Bit9 hacked, used to inject malware into customers’ networks

Security vendor Bit9 has been hit by a serious security breach of its own network.

Intruders broke into a core part of the company’s service and used its own trusted digital certificates to create pre-authorised malware.

The result, apparently, was that a small number of customers got infected with malware that wasn’t merely missed by Bit9’s detection algorithms, but was actively endorsed by its protection system.

It’s always tricky to write about compromises and problems with competitors’ products, but please bear with me here. I’ll try to be as balanced as I can.

As a colleague wryly and compactly pointed out the other day when Kaspersky hit the news by cutting customers off from the internet with a dodgy update, “John 8:7.”

Bit9’s case is a bit different because the company eschews traditional security and anti-malware techniques and instead favours whitelisting.

→ I’m not a fan of that name because at least some people find it offensive, and because there is a much clearer, self-descriptive alternative: allowlisting. Likewise, blacklisting is much more directly rendered as blocklisting. Simply put, blocklisting aims to recognise known bad stuff and to stop it. Allowlisting aims to recognise known good stuff and to stop everything else.

For what it’s worth, Bit9 has done the right and honourable thing, and ‘fessed up on its website.

The company is still keeping the precise details close to its chest, as it’s entitled to, but has offered a general overview that’s pretty clear. Call me old-fashioned, but that counts for a lot.

I’m not entirely convinced by the entire explanation, however.

Bit9’s observation that “this incident was not the result of an issue with our product,” for instance, is a trifle misleading.

I think I know what they mean, and why they said it, but the truth is simple: Bit9’s service made the wrong call.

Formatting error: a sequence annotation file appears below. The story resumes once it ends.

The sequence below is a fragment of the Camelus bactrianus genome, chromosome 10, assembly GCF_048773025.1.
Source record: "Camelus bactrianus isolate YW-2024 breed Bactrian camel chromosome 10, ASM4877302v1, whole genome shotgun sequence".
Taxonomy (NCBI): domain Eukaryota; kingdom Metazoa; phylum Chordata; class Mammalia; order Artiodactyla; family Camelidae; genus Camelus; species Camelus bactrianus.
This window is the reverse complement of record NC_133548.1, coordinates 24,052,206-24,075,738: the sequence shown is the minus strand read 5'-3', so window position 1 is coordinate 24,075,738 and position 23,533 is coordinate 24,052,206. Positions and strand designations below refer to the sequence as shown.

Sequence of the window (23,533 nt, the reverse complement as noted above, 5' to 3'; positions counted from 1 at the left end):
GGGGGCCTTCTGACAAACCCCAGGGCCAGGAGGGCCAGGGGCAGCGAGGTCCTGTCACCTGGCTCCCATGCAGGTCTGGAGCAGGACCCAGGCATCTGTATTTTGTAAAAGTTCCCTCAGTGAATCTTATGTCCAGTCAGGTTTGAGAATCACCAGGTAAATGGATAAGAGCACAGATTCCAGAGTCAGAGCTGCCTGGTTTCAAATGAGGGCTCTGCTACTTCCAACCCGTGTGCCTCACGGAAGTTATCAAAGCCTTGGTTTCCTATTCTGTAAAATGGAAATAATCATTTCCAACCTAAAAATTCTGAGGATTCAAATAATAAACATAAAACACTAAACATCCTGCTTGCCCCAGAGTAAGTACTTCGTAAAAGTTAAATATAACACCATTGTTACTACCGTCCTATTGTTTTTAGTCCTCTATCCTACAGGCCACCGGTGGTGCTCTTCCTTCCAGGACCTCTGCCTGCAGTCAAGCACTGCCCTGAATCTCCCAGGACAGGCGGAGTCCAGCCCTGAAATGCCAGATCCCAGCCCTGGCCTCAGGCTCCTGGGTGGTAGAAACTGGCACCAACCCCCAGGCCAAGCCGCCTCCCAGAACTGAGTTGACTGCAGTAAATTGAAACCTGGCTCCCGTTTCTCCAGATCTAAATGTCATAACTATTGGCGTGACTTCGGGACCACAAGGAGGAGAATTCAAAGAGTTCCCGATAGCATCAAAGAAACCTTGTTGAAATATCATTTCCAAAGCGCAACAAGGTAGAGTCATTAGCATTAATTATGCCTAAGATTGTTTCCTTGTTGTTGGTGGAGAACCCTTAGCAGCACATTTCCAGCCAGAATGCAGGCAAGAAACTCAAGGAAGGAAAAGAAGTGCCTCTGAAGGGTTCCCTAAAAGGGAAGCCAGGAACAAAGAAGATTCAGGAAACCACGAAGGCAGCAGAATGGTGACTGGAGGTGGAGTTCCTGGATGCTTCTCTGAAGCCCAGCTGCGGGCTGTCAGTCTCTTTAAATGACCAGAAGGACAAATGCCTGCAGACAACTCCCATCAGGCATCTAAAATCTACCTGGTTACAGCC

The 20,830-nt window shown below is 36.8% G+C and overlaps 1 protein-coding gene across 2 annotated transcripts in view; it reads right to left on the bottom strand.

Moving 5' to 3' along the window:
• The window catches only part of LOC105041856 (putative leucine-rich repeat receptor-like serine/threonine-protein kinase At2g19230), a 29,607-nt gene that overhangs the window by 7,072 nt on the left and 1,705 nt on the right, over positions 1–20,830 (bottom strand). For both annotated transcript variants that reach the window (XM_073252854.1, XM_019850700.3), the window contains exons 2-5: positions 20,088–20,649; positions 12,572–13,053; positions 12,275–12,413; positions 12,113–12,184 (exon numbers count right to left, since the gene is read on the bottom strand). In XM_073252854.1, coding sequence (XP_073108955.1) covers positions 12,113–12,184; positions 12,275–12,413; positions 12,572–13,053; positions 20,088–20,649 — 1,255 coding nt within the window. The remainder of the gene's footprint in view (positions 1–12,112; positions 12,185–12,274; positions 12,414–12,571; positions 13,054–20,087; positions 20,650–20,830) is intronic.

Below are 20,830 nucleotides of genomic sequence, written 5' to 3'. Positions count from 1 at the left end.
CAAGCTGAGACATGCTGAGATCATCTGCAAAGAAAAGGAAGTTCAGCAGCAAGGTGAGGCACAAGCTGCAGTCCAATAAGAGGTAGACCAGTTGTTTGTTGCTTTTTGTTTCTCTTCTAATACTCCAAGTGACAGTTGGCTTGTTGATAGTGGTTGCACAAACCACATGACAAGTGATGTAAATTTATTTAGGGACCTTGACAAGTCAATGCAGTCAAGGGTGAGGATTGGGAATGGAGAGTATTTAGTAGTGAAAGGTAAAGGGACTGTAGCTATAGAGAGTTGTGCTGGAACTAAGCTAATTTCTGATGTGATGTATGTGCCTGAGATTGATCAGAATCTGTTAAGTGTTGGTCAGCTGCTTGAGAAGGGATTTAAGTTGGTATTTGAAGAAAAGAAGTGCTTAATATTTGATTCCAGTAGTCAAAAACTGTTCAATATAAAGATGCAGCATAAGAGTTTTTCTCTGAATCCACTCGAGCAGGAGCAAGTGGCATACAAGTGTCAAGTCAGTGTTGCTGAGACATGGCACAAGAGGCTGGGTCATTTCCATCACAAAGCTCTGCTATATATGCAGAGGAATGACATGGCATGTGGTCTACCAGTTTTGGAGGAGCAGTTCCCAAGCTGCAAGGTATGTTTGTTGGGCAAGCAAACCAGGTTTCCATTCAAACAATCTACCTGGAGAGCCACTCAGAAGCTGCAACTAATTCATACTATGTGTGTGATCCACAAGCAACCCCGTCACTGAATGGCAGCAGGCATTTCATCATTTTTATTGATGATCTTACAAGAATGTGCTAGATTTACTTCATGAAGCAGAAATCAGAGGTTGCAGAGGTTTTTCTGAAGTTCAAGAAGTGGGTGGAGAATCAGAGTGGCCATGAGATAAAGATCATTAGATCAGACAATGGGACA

It misrecognised malware as good software (a false negative, in industry jargon) and let an infection through.

Conceptually, this is no different (in industry jargon, it had a similar failure mode) to what happens when a traditional anti-virus fails to spot malware as malware.

The truth is that any programmatic means of analysing another program and predicting its behaviour must be imperfect.

Regular readers of Naked Security will have heard me pronouncing on this matter before. That’s because I’m a big fan of Alan Turing, who studied this very issue back in the 1930s, before digital computers even existed.

It’s known as the Entscheidungsproblem (usually rendered into English as the Halting Problem), and it pretty much says that any security software must, at least occasionally, make mistakes.

It’s become fashionable recently to bash anti-virus software harder than ever, decrying it as reactive, behind-the-times and even as “digital homeopathy.” (Even I had to smile at that tweet.)

Allowlisting is often trumpeted as the preferred, scientific, simpler, cleaner, greener approach.

There’s a lot to be said for that, if you can reliably predict in advance the complete list of software files you will need on your computers, and if you don’t make any mistakes in ensuring that everything on the list really is good.

Of course, the pace of change is swift enough these days that you need to keep updating the list of known good stuff, and that’s where errors can creep in.

In practice, modern anti-virus software doesn’t rely on (indeed, hasn’t relied on for about two decades already) a purely reactive, list-of-known-badness approach.

Today’s anti-malware solutions aren’t merely blocklists, and if you buy one and engage only its pure-play blocklisting parts, you’re missing a trick.

Several tricks, in fact.

Similarly, any decent product that claims to work by permitting only known-good stuff doesn’t rely entirely on allowlisting.

If a file is already known to be bad, you’d be silly not to use that information to ban the file so it never gets onto your allowlist by mistake!

No security solution can be perfect, because no solution can decide all the answers.

That’s why defence in depth is really important, and why you should run a mile from any security vendor who still makes claims like “never needs updating” or “all others are imposters.”

To the Bit9 crew: when I read the part where you wrote that “the threat from malicious actors is very real, extremely sophisticated, and that all of us must be vigilant,” I felt your pain, brothers and sisters.

We may have varying approaches and differing opinions, but we’re on the same side here.

I hope you catch the villains behind this, or at least find out more about the who, what and why…